TitleThe interpretation of intentionality from dynamic scenes
NamePantelis, Peter C. (author), Feldman, Jacob (chair), Gelman, Rochel (internal member), Singh, Manish (internal member), Rutgers University, Graduate School - New Brunswick,
DescriptionThis thesis explores how the mind uses the motion of animate objects to make inferences about these objects' underlying mental states, intentions, goals, or dispositions. We present dynamic scenes to subjects in which autonomously programmed triangular "agents"' interact with each other and--in two of the experiments--an additional agent that is controlled by the subject. We strive for the autonomous agents to be simple in their underlying programming but to also engage in a rich array of lifelike behaviors. Subjects watch short simulations populated with these agents and then are asked questions designed to probe their perceptions of the similarities among the agents' behaviors. We use the responses to derive a multidimensional scaling (MDS) solution for the agents in our set. The aim is to relate this MDS solution to the underlying programming on one hand, and to also discover interesting structure in subjects' perception of the "agent space." Clusters in this space, for example, could provide insight into the perceptual biases subjects bring to the experiment for which types of agents are a priori more likely to be observed. The most robust result from the experiments is that subjects, in making inferences about an agent's intentions, pay special attention to how the agent reacts when another agent is at a "critical distance" of about 10-17.5 agent lengths away.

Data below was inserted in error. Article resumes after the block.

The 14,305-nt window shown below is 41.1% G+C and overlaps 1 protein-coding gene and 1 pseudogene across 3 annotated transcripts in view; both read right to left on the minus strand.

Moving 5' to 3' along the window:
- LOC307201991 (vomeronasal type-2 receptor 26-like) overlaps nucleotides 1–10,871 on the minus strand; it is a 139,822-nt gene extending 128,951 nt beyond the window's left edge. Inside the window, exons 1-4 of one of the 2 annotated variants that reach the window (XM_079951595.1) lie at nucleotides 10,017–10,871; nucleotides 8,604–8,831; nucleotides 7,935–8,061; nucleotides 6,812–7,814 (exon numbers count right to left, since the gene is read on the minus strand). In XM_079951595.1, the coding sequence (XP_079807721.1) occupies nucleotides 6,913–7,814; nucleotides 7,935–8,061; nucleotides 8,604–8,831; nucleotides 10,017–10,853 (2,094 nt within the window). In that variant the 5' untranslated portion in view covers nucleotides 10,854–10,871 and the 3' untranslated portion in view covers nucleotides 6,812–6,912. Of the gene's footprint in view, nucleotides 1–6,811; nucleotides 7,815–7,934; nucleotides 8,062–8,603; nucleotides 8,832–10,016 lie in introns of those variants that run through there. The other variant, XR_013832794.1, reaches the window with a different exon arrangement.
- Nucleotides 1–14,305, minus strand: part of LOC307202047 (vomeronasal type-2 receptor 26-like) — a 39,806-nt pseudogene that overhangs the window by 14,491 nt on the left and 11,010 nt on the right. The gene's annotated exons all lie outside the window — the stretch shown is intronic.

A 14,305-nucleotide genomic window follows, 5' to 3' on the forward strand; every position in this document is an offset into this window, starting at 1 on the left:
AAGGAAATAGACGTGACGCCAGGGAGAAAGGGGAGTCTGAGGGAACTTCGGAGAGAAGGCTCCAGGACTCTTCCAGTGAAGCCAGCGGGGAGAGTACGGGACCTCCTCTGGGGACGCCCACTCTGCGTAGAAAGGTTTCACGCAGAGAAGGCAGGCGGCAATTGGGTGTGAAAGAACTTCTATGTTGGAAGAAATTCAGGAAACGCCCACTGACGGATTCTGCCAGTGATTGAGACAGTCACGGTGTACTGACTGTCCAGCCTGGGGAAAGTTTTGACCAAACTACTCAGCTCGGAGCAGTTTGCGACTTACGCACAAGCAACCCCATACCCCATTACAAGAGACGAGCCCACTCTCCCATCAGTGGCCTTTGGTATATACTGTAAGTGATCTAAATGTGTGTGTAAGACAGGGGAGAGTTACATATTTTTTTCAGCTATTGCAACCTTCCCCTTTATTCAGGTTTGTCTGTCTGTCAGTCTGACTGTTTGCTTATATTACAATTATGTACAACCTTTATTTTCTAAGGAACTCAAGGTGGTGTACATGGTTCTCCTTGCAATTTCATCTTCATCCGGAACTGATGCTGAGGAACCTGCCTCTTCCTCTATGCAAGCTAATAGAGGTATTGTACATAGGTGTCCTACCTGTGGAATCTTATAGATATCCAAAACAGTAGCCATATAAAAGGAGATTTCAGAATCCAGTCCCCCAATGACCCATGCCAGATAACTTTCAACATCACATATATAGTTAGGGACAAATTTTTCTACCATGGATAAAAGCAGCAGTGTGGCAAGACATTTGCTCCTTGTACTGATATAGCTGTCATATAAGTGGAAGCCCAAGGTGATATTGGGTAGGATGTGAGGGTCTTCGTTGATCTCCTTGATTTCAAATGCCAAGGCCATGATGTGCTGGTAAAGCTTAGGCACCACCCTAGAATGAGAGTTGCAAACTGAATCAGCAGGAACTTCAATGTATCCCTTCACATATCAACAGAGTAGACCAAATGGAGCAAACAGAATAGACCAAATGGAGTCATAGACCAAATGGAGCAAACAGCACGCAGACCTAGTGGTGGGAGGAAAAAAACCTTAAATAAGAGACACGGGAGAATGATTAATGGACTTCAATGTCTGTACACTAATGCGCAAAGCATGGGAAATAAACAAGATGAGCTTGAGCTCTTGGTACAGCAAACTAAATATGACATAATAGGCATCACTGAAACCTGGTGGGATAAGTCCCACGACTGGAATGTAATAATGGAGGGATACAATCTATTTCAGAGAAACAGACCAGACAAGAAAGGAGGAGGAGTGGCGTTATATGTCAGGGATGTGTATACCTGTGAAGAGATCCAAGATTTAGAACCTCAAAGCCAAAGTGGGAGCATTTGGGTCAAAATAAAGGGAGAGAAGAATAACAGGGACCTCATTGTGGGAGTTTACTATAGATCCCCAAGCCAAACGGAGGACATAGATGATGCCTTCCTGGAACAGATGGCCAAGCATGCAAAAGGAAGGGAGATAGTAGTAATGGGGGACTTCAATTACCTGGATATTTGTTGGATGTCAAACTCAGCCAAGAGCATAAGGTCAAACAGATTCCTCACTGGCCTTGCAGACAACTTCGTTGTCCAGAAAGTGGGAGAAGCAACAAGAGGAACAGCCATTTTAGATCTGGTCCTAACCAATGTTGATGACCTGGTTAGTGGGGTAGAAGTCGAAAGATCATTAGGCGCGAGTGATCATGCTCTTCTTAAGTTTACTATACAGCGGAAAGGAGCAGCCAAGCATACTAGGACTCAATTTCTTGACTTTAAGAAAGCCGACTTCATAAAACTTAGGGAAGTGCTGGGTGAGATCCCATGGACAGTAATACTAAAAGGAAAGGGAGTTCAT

NoteIncludes bibliographical references (p. 26-27)
Noteby Peter C. Pantelis
CollectionGraduate School - New Brunswick Electronic Theses and Dissertations
Organization NameRutgers, The State University of New Jersey
RightsThe author owns the copyright to this work